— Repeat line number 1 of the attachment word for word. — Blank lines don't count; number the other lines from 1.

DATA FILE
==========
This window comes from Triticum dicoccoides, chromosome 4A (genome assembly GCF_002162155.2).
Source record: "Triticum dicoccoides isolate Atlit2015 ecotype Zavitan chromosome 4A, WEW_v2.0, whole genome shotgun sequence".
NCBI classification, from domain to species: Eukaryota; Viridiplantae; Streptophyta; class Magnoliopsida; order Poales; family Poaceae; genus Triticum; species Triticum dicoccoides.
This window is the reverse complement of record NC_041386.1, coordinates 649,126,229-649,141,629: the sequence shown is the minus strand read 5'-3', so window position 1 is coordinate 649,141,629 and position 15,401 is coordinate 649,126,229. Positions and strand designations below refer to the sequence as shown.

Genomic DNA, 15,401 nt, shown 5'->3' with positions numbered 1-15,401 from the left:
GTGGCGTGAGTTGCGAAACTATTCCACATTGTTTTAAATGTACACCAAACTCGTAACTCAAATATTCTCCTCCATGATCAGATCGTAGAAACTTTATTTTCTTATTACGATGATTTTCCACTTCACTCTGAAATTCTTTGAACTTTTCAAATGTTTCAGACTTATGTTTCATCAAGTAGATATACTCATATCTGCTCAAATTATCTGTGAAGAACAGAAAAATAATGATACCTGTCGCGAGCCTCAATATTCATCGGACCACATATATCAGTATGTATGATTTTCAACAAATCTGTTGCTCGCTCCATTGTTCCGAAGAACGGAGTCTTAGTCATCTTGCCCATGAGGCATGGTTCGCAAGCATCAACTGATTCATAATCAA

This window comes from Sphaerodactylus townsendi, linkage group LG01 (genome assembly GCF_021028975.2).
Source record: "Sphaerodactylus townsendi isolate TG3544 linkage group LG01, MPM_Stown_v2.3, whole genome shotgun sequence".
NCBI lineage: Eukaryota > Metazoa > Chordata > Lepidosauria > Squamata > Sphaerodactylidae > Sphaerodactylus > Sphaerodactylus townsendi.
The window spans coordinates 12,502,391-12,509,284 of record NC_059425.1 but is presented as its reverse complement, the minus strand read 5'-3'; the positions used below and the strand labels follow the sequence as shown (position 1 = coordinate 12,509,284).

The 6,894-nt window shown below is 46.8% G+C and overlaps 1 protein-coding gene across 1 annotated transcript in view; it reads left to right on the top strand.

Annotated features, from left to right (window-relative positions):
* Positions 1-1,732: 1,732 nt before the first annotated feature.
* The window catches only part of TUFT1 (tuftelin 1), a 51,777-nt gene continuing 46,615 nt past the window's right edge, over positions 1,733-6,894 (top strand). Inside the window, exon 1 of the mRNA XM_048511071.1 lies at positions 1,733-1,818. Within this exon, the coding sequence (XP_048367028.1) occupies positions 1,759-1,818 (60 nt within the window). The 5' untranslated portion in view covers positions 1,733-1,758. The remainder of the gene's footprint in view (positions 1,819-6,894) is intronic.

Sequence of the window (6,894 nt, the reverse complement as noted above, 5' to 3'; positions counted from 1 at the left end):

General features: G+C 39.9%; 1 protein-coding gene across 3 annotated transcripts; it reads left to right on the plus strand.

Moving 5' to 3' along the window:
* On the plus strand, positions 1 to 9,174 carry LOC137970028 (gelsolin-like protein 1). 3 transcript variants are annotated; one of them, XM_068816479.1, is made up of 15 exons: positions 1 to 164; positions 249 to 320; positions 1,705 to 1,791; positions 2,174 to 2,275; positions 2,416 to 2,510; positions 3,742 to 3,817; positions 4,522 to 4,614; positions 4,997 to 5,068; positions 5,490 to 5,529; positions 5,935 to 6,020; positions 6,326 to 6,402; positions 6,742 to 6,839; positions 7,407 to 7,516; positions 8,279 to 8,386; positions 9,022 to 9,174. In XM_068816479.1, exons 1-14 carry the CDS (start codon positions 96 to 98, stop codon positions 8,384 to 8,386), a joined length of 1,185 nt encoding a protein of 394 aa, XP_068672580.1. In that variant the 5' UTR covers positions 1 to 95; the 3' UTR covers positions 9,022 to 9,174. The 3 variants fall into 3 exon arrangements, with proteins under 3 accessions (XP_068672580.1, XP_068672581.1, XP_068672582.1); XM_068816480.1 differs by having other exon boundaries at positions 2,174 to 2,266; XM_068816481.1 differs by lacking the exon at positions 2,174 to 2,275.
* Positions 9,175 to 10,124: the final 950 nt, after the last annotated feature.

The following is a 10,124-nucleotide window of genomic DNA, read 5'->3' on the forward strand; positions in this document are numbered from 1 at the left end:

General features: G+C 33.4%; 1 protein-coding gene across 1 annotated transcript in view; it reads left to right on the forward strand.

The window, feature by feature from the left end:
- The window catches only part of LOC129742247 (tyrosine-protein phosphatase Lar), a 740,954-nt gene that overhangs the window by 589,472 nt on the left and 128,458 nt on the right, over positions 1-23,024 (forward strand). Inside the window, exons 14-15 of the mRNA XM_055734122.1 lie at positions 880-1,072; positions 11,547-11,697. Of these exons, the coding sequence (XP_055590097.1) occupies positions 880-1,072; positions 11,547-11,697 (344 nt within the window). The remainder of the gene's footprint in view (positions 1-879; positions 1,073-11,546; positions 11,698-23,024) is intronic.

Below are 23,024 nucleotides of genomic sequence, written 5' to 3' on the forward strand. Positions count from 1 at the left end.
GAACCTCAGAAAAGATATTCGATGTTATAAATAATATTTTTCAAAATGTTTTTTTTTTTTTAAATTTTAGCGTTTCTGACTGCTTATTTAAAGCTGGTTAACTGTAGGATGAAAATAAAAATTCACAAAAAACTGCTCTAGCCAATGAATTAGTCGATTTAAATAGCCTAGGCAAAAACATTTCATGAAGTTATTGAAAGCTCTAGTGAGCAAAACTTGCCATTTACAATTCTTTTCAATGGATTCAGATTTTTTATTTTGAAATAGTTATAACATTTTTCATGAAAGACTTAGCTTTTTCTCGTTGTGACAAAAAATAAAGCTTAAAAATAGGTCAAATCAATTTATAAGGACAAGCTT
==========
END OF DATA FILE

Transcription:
This window comes from Triticum dicoccoides, chromosome 4A (genome assembly GCF_002162155.2).